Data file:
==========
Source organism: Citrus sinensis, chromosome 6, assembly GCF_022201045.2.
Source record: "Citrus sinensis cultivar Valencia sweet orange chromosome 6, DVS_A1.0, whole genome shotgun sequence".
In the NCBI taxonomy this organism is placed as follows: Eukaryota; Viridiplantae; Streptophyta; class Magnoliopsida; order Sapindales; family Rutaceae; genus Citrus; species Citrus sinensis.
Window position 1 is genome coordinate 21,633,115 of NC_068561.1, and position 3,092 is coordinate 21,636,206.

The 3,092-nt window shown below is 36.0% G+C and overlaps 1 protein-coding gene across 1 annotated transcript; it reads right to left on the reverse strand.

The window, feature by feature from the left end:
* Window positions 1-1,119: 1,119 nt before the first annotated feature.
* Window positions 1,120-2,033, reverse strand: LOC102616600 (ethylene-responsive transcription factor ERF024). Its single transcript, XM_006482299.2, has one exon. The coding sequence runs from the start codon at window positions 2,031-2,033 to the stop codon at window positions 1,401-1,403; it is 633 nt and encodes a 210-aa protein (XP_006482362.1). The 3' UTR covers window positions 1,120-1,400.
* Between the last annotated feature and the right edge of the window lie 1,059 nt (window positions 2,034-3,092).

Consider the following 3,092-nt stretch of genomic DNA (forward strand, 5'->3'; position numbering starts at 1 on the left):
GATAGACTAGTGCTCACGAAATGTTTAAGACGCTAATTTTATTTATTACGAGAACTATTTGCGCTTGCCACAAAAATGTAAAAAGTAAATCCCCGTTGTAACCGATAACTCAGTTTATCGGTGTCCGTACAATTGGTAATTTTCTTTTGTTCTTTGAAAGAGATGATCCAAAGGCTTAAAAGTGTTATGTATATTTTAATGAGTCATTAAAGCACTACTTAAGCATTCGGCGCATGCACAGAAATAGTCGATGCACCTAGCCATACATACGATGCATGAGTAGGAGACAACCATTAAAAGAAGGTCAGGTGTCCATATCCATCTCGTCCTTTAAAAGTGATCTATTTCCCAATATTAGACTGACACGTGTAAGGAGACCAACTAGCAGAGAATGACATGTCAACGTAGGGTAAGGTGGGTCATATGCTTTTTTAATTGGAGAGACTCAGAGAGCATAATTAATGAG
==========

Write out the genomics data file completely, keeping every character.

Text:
Source organism: Citrus sinensis, chromosome 6, assembly GCF_022201045.2.
Source record: "Citrus sinensis cultivar Valencia sweet orange chromosome 6, DVS_A1.0, whole genome shotgun sequence".
In the NCBI taxonomy this organism is placed as follows: Eukaryota; Viridiplantae; Streptophyta; class Magnoliopsida; order Sapindales; family Rutaceae; genus Citrus; species Citrus sinensis.
Window position 1 is genome coordinate 21,633,115 of NC_068561.1, and position 3,092 is coordinate 21,636,206.

The 3,092-nt window shown below is 36.0% G+C and overlaps 1 protein-coding gene across 1 annotated transcript; it reads right to left on the reverse strand.

The window, feature by feature from the left end:
* Window positions 1-1,119: 1,119 nt before the first annotated feature.
* Window positions 1,120-2,033, reverse strand: LOC102616600 (ethylene-responsive transcription factor ERF024). Its single transcript, XM_006482299.2, has one exon. The coding sequence runs from the start codon at window positions 2,031-2,033 to the stop codon at window positions 1,401-1,403; it is 633 nt and encodes a 210-aa protein (XP_006482362.1). The 3' UTR covers window positions 1,120-1,400.
* Between the last annotated feature and the right edge of the window lie 1,059 nt (window positions 2,034-3,092).

Consider the following 3,092-nt stretch of genomic DNA (forward strand, 5'->3'; position numbering starts at 1 on the left):
GATAGACTAGTGCTCACGAAATGTTTAAGACGCTAATTTTATTTATTACGAGAACTATTTGCGCTTGCCACAAAAATGTAAAAAGTAAATCCCCGTTGTAACCGATAACTCAGTTTATCGGTGTCCGTACAATTGGTAATTTTCTTTTGTTCTTTGAAAGAGATGATCCAAAGGCTTAAAAGTGTTATGTATATTTTAATGAGTCATTAAAGCACTACTTAAGCATTCGGCGCATGCACAGAAATAGTCGATGCACCTAGCCATACATACGATGCATGAGTAGGAGACAACCATTAAAAGAAGGTCAGGTGTCCATATCCATCTCGTCCTTTAAAAGTGATCTATTTCCCAATATTAGACTGACACGTGTAAGGAGACCAACTAGCAGAGAATGACATGTCAACGTAGGGTAAGGTGGGTCATATGCTTTTTTAATTGGAGAGACTCAGAGAGCATAATTAATGAG